Our word for this semester is ‘Adaptability’. While we might know that being able to adapt to new situations and circumstances is a positive trait, research (Martin, Nejad, Colmar, & Liem, 2013) has shown that a student’s ability to adapt predicts both academic and non-academic outcomes.

It is not the strongest of the species that survives, nor the most intelligent that survives. It is the one that is the most adaptable to change.  – Charles Darwin

From an early age – often as soon as they’re born, we create structure and routines for our children. However, the reality is that life is far from predictable. In current times, change is happening faster than in previous generations and for children to thrive they must be adaptable to new challenges.

There are three parts to adaptability:


This involves adjusting one’s actions or behaviour in response to uncertainty and new situations. This might be encouraging a student to seek out new information in response to a change, or thinking about the opportunities that a change to routine or a new challenge presents itself.


Adjusting one’s thinking under new circumstances, challenging pessimism and self-doubt.


  • Adjusting one’s negative and positive emotions, managing their fear and anxiety in response to a new situation.

Change is the only constant in life. – Heraclitus

How can we encourage our children to be adaptable?

  • Encourage them to keep calm and realistically assess the pros and cons of a change. By encouraging them to think of solutions they will become more proactive and likely to feel more in control of the situation.
  • Help them to see that changes and challenges are not always negative. Getting them to envisage a positive outcome to whatever they are facing will teach them to be optimistic.

Saying yes to new challenges, persisting when things get tough and bouncing back from setbacks are all key to being adaptable.

Modelling this behaviour for our children is always the best way to achieve changes in their behaviour so try to maintain a positive attitude and an open mind.

For younger children here are a range of activities that will encourage adaptive qualities, such as:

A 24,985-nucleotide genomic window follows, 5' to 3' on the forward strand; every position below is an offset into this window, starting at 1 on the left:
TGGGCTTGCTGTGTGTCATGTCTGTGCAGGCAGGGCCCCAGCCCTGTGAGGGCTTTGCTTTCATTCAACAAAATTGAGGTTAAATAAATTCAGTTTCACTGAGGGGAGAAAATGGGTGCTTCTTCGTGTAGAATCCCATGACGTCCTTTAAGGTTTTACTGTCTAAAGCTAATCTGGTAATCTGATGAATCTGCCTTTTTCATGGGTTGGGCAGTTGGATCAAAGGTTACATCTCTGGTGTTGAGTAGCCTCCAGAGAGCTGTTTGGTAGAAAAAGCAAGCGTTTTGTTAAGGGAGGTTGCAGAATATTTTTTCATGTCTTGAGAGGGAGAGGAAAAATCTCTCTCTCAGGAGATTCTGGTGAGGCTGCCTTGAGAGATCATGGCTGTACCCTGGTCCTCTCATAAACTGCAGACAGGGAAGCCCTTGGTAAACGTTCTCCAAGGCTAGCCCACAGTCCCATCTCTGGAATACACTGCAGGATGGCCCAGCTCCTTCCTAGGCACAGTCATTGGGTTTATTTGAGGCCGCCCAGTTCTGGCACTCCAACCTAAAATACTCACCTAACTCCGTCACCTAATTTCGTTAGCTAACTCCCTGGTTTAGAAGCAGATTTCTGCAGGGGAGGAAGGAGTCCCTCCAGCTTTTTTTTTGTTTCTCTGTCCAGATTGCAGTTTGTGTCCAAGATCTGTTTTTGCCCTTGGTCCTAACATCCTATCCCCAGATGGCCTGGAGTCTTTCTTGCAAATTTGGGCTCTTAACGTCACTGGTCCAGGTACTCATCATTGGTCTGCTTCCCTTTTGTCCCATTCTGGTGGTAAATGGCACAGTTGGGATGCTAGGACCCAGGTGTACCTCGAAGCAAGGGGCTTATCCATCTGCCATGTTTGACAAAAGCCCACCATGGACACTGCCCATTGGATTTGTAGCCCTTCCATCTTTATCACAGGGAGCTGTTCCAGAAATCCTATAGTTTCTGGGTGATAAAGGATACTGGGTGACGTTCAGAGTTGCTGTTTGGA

• Coming up with different ways to use objects, e.g. using pots and pans as musical instruments, using pillows and sheets to create a fort.
  • Doing things that don’t have a wrong or right answer, like discovering ways to order books on a shelf – by colour, or by size? Experiment with smoothies – which flavours work best together?
  • Change the rules or format of existing games. For example, using a football to play basketball, or instead of matching cards in a memory game, pick the opposite!

As much as we try to encourage time away from computers and videos games, research By Matthew Barr at the University of Glasgow has shown games can actually improve student communication skills, resourcefulness and adaptability.

Over an eight-week period, undergraduate students were split into two groups. One group played specific games under controlled conditions while the other group did not.

Commenting on his research Mr Barr said: ‘The findings suggest that such game-based learning interventions have a role to play in higher education. Modern video games often require players to be adaptable and resourceful, and finding multiple ways of accomplishing a task.’

As parents negotiating a world that moves at a much faster pace than when were studying, we must adapt our parenting style to support our children as they navigate their way through the challenges ahead.

Sources: The Conversation